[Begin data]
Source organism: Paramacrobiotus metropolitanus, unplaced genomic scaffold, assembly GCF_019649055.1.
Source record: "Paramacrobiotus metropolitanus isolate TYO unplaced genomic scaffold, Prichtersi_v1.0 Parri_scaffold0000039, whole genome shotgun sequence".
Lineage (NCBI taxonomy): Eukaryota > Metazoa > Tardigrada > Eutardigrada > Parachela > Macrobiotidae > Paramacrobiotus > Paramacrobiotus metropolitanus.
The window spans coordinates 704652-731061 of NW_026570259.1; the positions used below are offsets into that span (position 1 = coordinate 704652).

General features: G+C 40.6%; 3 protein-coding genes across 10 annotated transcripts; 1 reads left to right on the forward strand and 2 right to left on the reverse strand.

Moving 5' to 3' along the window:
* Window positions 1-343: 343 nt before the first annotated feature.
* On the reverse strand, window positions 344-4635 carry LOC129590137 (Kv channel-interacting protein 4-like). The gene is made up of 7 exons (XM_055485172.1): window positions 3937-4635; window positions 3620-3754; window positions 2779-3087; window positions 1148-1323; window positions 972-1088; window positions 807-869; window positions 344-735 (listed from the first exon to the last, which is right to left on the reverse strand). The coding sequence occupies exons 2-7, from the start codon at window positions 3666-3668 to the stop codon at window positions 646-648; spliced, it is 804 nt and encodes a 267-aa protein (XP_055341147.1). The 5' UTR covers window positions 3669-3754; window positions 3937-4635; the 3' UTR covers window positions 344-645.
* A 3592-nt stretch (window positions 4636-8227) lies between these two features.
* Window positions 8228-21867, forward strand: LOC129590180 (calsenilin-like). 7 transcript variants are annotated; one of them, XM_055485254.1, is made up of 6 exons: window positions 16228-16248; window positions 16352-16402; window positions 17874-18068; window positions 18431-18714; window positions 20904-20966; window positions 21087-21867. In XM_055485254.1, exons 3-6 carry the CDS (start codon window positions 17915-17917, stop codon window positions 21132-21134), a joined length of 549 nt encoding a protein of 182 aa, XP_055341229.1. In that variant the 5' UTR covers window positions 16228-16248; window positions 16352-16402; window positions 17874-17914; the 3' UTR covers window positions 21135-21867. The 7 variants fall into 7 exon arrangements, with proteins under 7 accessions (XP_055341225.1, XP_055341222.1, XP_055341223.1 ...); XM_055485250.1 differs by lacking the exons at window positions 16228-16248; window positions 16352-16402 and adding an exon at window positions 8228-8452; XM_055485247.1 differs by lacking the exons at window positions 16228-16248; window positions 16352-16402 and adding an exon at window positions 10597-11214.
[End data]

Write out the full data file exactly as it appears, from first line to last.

Source organism: Paramacrobiotus metropolitanus, unplaced genomic scaffold, assembly GCF_019649055.1.
Source record: "Paramacrobiotus metropolitanus isolate TYO unplaced genomic scaffold, Prichtersi_v1.0 Parri_scaffold0000039, whole genome shotgun sequence".
Lineage (NCBI taxonomy): Eukaryota > Metazoa > Tardigrada > Eutardigrada > Parachela > Macrobiotidae > Paramacrobiotus > Paramacrobiotus metropolitanus.
The window spans coordinates 704652-731061 of NW_026570259.1; the positions used below are offsets into that span (position 1 = coordinate 704652).

General features: G+C 40.6%; 3 protein-coding genes across 10 annotated transcripts; 1 reads left to right on the forward strand and 2 right to left on the reverse strand.

Moving 5' to 3' along the window:
* Window positions 1-343: 343 nt before the first annotated feature.
* On the reverse strand, window positions 344-4635 carry LOC129590137 (Kv channel-interacting protein 4-like). The gene is made up of 7 exons (XM_055485172.1): window positions 3937-4635; window positions 3620-3754; window positions 2779-3087; window positions 1148-1323; window positions 972-1088; window positions 807-869; window positions 344-735 (listed from the first exon to the last, which is right to left on the reverse strand). The coding sequence occupies exons 2-7, from the start codon at window positions 3666-3668 to the stop codon at window positions 646-648; spliced, it is 804 nt and encodes a 267-aa protein (XP_055341147.1). The 5' UTR covers window positions 3669-3754; window positions 3937-4635; the 3' UTR covers window positions 344-645.
* A 3592-nt stretch (window positions 4636-8227) lies between these two features.
* Window positions 8228-21867, forward strand: LOC129590180 (calsenilin-like). 7 transcript variants are annotated; one of them, XM_055485254.1, is made up of 6 exons: window positions 16228-16248; window positions 16352-16402; window positions 17874-18068; window positions 18431-18714; window positions 20904-20966; window positions 21087-21867. In XM_055485254.1, exons 3-6 carry the CDS (start codon window positions 17915-17917, stop codon window positions 21132-21134), a joined length of 549 nt encoding a protein of 182 aa, XP_055341229.1. In that variant the 5' UTR covers window positions 16228-16248; window positions 16352-16402; window positions 17874-17914; the 3' UTR covers window positions 21135-21867. The 7 variants fall into 7 exon arrangements, with proteins under 7 accessions (XP_055341225.1, XP_055341222.1, XP_055341223.1 ...); XM_055485250.1 differs by lacking the exons at window positions 16228-16248; window positions 16352-16402 and adding an exon at window positions 8228-8452; XM_055485247.1 differs by lacking the exons at window positions 16228-16248; window positions 16352-16402 and adding an exon at window positions 10597-11214.